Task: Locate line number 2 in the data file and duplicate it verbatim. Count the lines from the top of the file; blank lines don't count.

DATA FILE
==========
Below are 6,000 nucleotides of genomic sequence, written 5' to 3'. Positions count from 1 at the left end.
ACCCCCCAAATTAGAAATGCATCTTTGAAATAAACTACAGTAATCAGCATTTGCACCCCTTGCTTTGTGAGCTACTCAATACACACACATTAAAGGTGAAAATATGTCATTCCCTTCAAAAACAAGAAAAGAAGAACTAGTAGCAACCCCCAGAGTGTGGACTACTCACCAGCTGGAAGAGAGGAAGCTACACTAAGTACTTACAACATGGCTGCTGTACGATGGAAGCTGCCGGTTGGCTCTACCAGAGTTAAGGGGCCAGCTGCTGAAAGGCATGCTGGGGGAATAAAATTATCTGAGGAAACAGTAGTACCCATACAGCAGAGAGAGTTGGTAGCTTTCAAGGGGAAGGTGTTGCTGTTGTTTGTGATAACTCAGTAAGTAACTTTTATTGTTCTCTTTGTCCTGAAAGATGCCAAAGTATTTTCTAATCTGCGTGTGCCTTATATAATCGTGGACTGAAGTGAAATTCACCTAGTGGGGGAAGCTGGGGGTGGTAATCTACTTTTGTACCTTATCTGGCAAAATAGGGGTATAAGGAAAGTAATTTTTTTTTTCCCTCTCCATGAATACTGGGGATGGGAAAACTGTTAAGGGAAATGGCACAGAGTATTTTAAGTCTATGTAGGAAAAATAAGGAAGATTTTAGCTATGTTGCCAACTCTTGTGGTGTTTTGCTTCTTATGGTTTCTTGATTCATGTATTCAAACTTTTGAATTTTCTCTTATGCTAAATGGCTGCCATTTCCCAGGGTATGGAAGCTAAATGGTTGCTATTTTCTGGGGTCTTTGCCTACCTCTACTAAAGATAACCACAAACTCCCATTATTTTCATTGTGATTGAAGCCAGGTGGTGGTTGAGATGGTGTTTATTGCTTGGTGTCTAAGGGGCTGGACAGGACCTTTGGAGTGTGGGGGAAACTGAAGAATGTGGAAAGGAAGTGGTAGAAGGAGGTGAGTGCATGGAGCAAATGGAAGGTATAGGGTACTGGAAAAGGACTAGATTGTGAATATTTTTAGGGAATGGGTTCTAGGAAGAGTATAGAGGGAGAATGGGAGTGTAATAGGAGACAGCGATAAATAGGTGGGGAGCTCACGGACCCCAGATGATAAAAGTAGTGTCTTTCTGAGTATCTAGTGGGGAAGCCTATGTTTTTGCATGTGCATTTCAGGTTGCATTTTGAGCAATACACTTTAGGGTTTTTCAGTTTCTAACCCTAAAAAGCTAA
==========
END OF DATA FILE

ACCCCCCAAATTAGAAATGCATCTTTGAAATAAACTACAGTAATCAGCATTTGCACCCCTTGCTTTGTGAGCTACTCAATACACACACATTAAAGGTGAAAATATGTCATTCCCTTCAAAAACAAGAAAAGAAGAACTAGTAGCAACCCCCAGAGTGTGGACTACTCACCAGCTGGAAGAGAGGAAGCTACACTAAGTACTTACAACATGGCTGCTGTACGATGGAAGCTGCCGGTTGGCTCTACCAGAGTTAAGGGGCCAGCTGCTGAAAGGCATGCTGGGGGAATAAAATTATCTGAGGAAACAGTAGTACCCATACAGCAGAGAGAGTTGGTAGCTTTCAAGGGGAAGGTGTTGCTGTTGTTTGTGATAACTCAGTAAGTAACTTTTATTGTTCTCTTTGTCCTGAAAGATGCCAAAGTATTTTCTAATCTGCGTGTGCCTTATATAATCGTGGACTGAAGTGAAATTCACCTAGTGGGGGAAGCTGGGGGTGGTAATCTACTTTTGTACCTTATCTGGCAAAATAGGGGTATAAGGAAAGTAATTTTTTTTTTCCCTCTCCATGAATACTGGGGATGGGAAAACTGTTAAGGGAAATGGCACAGAGTATTTTAAGTCTATGTAGGAAAAATAAGGAAGATTTTAGCTATGTTGCCAACTCTTGTGGTGTTTTGCTTCTTATGGTTTCTTGATTCATGTATTCAAACTTTTGAATTTTCTCTTATGCTAAATGGCTGCCATTTCCCAGGGTATGGAAGCTAAATGGTTGCTATTTTCTGGGGTCTTTGCCTACCTCTACTAAAGATAACCACAAACTCCCATTATTTTCATTGTGATTGAAGCCAGGTGGTGGTTGAGATGGTGTTTATTGCTTGGTGTCTAAGGGGCTGGACAGGACCTTTGGAGTGTGGGGGAAACTGAAGAATGTGGAAAGGAAGTGGTAGAAGGAGGTGAGTGCATGGAGCAAATGGAAGGTATAGGGTACTGGAAAAGGACTAGATTGTGAATATTTTTAGGGAATGGGTTCTAGGAAGAGTATAGAGGGAGAATGGGAGTGTAATAGGAGACAGCGATAAATAGGTGGGGAGCTCACGGACCCCAGATGATAAAAGTAGTGTCTTTCTGAGTATCTAGTGGGGAAGCCTATGTTTTTGCATGTGCATTTCAGGTTGCATTTTGAGCAATACACTTTAGGGTTTTTCAGTTTCTAACCCTAAAAAGCTAA